Caterpillar sales in the first quarter of 2020 dropped 21 percent to $10.6 billion compared to the $13.5 billion reported in Q1 of 2019. The drop was mostly attributed to the Covid-19 pandemic, which includes the shutting down of 25 percent of its production facilities.
Caterpillar cited lower sales volume driven by lower end-user demand and the impact from changes in dealer inventories. Dealers increased machine and engine inventories about $100 million during the first quarter of 2020, compared with about $1.3 billion during the first quarter of 2019.
First-quarter profit per share was $1.98, compared with $3.25 profit per share in the first quarter of 2019.
Operating profit margin was 13.2 percent for the first quarter of 2020, compared with 16.4 percent for the first quarter of 2019. CFO Andrew Bonfield addresses the first quarter results in this video:
How is Caterpillar responding to Covid-19?
“We remain committed to the safety, health and well-being of our employees around the world, and I am proud of our employees and dealers for their dedication to our customers, their communities and each other,” said chairman/CEO Jim Umpleby in a prepared statement. Caterpillar has implemented safeguards in its facilities to protect team members, including increased frequency of cleaning and disinfecting facilities, social distancing practices, and other measures consistent with specific regulatory requirements and guidance from health authorities.
Many governments classified Caterpillar’s operations as an essential activity for support of critical infrastructure. Even so, Caterpillar has suspended operations temporarily at certain facilities during the last several weeks due to supply chain issues, weak customer demand, or government regulations. As of mid-April 2020, globally and across the three primary segments, approximately 75 percent of the company’s primary production facilities continue to operate. Some facilities that were temporarily closed have reopened. The company will continue to monitor the situation and may suspend operations temporarily at additional facilities if warranted by business conditions.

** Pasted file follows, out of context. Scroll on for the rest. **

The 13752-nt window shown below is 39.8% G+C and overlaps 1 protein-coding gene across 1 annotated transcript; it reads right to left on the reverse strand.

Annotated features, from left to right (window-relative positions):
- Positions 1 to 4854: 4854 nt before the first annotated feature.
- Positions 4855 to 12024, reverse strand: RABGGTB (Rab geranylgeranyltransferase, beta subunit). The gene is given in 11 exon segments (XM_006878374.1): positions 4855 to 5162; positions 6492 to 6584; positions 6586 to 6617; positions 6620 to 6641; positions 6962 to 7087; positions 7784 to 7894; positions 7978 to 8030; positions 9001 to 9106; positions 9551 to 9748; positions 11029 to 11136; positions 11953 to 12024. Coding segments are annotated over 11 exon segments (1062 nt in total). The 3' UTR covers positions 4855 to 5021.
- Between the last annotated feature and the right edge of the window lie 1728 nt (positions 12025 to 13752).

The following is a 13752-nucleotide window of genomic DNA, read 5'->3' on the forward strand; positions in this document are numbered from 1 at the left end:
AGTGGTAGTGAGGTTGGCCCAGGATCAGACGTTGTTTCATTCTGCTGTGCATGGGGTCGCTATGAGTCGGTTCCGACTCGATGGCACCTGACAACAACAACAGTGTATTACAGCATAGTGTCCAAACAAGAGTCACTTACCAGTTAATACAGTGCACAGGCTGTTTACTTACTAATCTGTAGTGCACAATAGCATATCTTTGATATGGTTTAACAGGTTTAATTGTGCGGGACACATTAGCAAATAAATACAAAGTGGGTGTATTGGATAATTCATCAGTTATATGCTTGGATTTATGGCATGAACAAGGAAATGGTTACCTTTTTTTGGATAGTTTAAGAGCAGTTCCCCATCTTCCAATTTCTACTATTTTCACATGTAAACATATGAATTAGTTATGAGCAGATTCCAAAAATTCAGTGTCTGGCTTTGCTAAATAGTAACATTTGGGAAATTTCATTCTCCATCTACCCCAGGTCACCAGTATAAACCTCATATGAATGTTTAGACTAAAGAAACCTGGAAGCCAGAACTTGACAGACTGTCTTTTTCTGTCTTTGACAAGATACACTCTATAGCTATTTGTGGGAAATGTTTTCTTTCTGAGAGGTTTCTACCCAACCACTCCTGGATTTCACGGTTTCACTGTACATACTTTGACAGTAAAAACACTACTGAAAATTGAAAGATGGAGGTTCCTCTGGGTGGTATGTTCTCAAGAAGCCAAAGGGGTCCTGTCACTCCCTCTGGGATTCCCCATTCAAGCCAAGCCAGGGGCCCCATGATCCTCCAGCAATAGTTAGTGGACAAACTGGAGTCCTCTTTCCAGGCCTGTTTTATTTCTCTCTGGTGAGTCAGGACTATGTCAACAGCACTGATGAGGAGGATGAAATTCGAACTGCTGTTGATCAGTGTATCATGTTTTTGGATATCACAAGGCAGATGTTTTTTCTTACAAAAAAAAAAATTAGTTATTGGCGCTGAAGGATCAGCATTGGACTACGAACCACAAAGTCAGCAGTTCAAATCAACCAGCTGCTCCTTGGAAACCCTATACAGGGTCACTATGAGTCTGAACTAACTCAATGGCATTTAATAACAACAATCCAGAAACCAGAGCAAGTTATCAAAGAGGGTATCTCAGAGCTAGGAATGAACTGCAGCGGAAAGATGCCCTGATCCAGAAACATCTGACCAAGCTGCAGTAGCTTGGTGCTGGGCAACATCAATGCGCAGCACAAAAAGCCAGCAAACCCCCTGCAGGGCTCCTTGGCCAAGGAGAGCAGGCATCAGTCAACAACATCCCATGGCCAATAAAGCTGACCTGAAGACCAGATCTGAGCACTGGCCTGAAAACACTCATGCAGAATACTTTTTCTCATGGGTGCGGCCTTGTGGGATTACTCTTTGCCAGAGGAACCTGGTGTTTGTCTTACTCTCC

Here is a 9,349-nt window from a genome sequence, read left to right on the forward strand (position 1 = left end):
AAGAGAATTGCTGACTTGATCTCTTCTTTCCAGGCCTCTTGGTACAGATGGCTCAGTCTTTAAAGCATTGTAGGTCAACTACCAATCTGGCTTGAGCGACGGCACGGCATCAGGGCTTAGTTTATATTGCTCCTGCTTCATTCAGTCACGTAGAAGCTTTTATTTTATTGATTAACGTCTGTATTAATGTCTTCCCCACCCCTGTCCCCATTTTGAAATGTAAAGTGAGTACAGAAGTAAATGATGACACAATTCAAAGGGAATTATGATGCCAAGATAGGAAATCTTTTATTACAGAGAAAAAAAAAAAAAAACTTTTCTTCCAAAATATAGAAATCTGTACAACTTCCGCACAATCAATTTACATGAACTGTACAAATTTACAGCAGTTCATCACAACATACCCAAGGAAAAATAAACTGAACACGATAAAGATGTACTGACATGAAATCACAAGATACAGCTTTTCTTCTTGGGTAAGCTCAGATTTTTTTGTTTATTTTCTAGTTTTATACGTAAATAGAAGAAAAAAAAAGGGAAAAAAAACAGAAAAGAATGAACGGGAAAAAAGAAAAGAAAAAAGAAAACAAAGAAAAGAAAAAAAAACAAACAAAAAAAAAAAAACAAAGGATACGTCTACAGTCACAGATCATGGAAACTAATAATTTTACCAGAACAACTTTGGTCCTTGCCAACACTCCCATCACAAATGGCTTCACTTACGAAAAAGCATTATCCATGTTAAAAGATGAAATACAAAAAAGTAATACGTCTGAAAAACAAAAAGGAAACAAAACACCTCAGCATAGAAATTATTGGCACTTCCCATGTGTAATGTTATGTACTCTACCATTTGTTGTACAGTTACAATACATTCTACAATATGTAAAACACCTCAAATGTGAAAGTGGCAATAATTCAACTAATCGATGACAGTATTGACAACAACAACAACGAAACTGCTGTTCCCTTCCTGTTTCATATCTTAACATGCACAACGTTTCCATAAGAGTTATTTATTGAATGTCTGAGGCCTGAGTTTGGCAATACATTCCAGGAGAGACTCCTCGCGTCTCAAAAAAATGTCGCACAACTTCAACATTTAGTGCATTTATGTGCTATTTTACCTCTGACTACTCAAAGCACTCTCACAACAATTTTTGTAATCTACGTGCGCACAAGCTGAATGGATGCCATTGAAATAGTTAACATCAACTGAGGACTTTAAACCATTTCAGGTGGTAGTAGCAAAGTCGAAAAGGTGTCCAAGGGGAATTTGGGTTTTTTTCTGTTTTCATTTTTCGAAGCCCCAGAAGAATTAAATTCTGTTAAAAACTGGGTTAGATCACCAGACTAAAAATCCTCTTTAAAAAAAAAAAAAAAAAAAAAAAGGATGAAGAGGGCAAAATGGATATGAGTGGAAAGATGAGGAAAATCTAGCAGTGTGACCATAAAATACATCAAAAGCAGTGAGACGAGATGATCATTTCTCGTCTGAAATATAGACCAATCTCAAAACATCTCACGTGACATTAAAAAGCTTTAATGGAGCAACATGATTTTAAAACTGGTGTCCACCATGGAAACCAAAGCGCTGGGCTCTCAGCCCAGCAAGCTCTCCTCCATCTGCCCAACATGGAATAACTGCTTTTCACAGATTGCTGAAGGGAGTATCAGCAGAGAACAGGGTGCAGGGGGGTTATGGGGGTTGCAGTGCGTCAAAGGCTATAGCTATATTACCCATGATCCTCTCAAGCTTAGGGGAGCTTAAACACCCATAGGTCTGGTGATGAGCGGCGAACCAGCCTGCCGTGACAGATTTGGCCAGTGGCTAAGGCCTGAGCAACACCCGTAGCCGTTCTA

In its efforts to cut costs, Caterpillar is reducing discretionary expenses and suspending 2020 base salary increases and short-term incentive compensation plans for many employees and all senior executives.
Caterpillar is prioritizing spending to allow continued investment in services and expanded offerings, key elements of its strategy for profitable growth introduced in 2017.
What is Caterpillar’s 2020 outlook?
Caterpillar’s financial results for the remainder of 2020 will be impacted by continued global economic uncertainty due to the Covid-19 pandemic. As such, Caterpillar withdrew its earnings guidance on March 26 and is not providing a financial outlook for 2020 at this time.
“We have taken decisive actions to enhance our strong financial position, while continuing to execute our strategy for profitable growth,” said Umpleby. “Caterpillar has faced and overcome many challenges in our 95-year history. Our goal is to emerge from the pandemic an even stronger company.”